It happens to the best of us. One day, we sit down at our desks and have no idea what to write about. We can wait for inspiration to hit us, or we can go looking for it. I prefer going out to look for it. Lately, I’ve been overrun with ideas (I’m not trying to rub anything in here, but it’s like someone gave my muse a kick up the ass or something), but it wasn’t always the case. I would go from site to site, blog to blog, forum to forum, trolling for ideas. Sometimes, something would hit me, more often than not I’d just get lost in a maze of true crime sites.
Writing prompt sites are rarely inspirational – often, it borders on those essay topics your high school English teacher assigned. While they feel familiar, those prompts will rarely lead to anything more than a writing exercise, which isn’t necessarily bad, writing well takes practice, and you have to do it every day if you want to be good at it. Athletes run every day, we write. That’s the nature of our beast.
So what to do when you find yourself sitting at your desk, drumming your fingers, wracking your brain and thinking that maybe it’s time to give it all up? You go looking for ideas, that’s what you do.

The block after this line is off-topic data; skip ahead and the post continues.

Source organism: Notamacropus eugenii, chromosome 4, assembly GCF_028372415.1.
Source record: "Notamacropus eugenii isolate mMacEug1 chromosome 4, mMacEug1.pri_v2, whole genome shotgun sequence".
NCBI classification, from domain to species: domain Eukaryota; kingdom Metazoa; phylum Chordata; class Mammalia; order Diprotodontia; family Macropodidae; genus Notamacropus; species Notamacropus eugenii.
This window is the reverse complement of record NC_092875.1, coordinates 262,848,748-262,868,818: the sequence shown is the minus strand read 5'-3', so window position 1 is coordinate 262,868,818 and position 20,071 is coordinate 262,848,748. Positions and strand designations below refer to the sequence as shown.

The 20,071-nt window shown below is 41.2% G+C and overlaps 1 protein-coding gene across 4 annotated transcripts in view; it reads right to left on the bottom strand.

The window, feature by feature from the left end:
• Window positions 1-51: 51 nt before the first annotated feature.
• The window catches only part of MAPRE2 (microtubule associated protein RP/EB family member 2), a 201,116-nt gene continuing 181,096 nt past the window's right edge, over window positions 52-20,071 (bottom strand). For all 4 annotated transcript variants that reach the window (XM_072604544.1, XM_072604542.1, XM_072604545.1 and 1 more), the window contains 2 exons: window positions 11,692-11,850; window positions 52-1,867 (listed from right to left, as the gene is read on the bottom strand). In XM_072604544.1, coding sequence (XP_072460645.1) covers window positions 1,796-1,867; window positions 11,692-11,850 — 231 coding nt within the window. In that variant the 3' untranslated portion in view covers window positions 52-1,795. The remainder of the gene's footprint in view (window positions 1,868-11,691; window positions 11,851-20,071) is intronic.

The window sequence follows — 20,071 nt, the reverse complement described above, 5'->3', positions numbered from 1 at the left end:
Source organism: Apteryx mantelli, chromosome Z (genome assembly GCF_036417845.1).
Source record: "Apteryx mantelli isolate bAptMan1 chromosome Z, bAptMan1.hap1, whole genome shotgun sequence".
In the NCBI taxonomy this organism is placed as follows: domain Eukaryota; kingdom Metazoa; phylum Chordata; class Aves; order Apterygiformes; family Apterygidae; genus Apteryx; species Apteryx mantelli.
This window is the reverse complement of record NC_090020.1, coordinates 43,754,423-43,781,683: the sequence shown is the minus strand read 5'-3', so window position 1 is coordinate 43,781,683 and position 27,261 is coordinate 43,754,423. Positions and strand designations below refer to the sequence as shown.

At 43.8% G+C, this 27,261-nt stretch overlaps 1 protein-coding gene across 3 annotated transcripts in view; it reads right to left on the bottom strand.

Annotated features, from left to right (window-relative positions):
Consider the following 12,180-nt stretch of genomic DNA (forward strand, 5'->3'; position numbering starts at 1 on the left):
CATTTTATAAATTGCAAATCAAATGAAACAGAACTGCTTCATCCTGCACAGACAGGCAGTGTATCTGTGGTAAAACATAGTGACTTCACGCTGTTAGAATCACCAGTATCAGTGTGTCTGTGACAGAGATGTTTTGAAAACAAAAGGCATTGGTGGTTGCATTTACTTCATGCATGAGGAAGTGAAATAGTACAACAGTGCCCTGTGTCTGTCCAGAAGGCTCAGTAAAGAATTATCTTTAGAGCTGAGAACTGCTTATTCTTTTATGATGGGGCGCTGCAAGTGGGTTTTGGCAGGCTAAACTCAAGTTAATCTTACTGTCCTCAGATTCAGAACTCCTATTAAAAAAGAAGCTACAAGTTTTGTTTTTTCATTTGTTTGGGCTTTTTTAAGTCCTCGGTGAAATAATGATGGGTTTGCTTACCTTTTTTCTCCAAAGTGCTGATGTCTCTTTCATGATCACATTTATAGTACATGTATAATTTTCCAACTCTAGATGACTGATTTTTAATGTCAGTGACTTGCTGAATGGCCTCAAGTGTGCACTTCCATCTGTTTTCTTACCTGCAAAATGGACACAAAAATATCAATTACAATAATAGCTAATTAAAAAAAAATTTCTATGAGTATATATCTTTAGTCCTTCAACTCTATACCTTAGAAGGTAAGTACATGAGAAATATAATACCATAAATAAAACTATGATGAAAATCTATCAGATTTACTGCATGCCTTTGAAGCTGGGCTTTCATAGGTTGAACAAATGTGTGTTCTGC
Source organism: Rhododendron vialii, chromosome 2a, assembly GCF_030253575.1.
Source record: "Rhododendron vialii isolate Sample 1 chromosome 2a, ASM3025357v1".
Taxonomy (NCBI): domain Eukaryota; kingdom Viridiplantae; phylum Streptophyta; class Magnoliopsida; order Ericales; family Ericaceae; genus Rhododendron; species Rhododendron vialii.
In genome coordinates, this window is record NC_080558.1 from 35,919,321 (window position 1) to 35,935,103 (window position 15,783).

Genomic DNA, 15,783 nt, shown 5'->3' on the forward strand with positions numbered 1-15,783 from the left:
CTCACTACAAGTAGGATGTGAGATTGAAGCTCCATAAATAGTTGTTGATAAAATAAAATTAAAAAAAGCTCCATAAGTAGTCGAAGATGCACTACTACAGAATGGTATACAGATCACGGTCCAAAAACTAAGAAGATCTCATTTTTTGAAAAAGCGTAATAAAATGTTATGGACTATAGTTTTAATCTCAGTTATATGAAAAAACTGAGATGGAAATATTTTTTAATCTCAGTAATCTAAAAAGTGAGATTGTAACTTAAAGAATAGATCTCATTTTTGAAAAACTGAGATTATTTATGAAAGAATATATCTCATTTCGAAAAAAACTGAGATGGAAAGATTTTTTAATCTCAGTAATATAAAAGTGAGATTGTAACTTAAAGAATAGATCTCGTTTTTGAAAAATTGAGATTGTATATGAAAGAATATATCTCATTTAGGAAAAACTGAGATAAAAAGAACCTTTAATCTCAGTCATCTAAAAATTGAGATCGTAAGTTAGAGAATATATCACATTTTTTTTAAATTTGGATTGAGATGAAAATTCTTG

Stephen King wrote Misery based on a dream he had. I have written short stories based on dreams I’ve had. I have woken up from dreams so vivid and fresh, but incomplete, that I wanted to know, what happens next? Keep a dream diary. When you wake in the morning, write your dream down. Remember to include how the dream made you feel. Emotion is an important part of fiction writing, and you want to hang on to the feelings you experienced in your dream. Don’t just write down “scared” or “happy” – go all out, and describe your emotion in detail. Often that little exercise is enough to kick start you creativity.